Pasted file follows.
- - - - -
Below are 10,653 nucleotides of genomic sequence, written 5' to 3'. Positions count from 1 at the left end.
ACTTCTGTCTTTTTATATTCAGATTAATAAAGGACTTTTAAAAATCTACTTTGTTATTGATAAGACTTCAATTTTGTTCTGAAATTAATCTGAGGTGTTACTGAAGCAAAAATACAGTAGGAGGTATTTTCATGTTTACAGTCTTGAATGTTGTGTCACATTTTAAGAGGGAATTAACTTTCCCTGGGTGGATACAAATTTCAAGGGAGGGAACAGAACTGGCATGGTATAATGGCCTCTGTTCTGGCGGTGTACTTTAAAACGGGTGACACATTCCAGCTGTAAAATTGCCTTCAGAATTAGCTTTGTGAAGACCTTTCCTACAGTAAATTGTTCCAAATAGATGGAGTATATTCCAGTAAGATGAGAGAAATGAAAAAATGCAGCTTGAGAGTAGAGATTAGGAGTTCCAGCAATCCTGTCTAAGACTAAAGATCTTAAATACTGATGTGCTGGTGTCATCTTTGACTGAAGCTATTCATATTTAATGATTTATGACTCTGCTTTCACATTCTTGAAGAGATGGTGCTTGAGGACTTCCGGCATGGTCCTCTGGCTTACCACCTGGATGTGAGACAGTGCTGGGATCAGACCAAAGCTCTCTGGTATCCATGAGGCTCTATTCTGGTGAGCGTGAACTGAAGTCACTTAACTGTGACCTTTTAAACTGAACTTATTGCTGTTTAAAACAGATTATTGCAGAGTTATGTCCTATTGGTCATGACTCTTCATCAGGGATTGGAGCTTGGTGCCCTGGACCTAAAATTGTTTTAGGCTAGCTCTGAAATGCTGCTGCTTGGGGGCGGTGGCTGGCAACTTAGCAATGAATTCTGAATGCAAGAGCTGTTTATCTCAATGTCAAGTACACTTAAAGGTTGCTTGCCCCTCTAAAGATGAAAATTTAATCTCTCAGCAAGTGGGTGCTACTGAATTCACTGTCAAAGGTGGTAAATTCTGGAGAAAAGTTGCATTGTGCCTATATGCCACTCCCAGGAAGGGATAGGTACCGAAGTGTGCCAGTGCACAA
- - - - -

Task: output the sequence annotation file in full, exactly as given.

Below are 10,653 nucleotides of genomic sequence, written 5' to 3'. Positions count from 1 at the left end.
ACTTCTGTCTTTTTATATTCAGATTAATAAAGGACTTTTAAAAATCTACTTTGTTATTGATAAGACTTCAATTTTGTTCTGAAATTAATCTGAGGTGTTACTGAAGCAAAAATACAGTAGGAGGTATTTTCATGTTTACAGTCTTGAATGTTGTGTCACATTTTAAGAGGGAATTAACTTTCCCTGGGTGGATACAAATTTCAAGGGAGGGAACAGAACTGGCATGGTATAATGGCCTCTGTTCTGGCGGTGTACTTTAAAACGGGTGACACATTCCAGCTGTAAAATTGCCTTCAGAATTAGCTTTGTGAAGACCTTTCCTACAGTAAATTGTTCCAAATAGATGGAGTATATTCCAGTAAGATGAGAGAAATGAAAAAATGCAGCTTGAGAGTAGAGATTAGGAGTTCCAGCAATCCTGTCTAAGACTAAAGATCTTAAATACTGATGTGCTGGTGTCATCTTTGACTGAAGCTATTCATATTTAATGATTTATGACTCTGCTTTCACATTCTTGAAGAGATGGTGCTTGAGGACTTCCGGCATGGTCCTCTGGCTTACCACCTGGATGTGAGACAGTGCTGGGATCAGACCAAAGCTCTCTGGTATCCATGAGGCTCTATTCTGGTGAGCGTGAACTGAAGTCACTTAACTGTGACCTTTTAAACTGAACTTATTGCTGTTTAAAACAGATTATTGCAGAGTTATGTCCTATTGGTCATGACTCTTCATCAGGGATTGGAGCTTGGTGCCCTGGACCTAAAATTGTTTTAGGCTAGCTCTGAAATGCTGCTGCTTGGGGGCGGTGGCTGGCAACTTAGCAATGAATTCTGAATGCAAGAGCTGTTTATCTCAATGTCAAGTACACTTAAAGGTTGCTTGCCCCTCTAAAGATGAAAATTTAATCTCTCAGCAAGTGGGTGCTACTGAATTCACTGTCAAAGGTGGTAAATTCTGGAGAAAAGTTGCATTGTGCCTATATGCCACTCCCAGGAAGGGATAGGTACCGAAGTGTGCCAGTGCACAA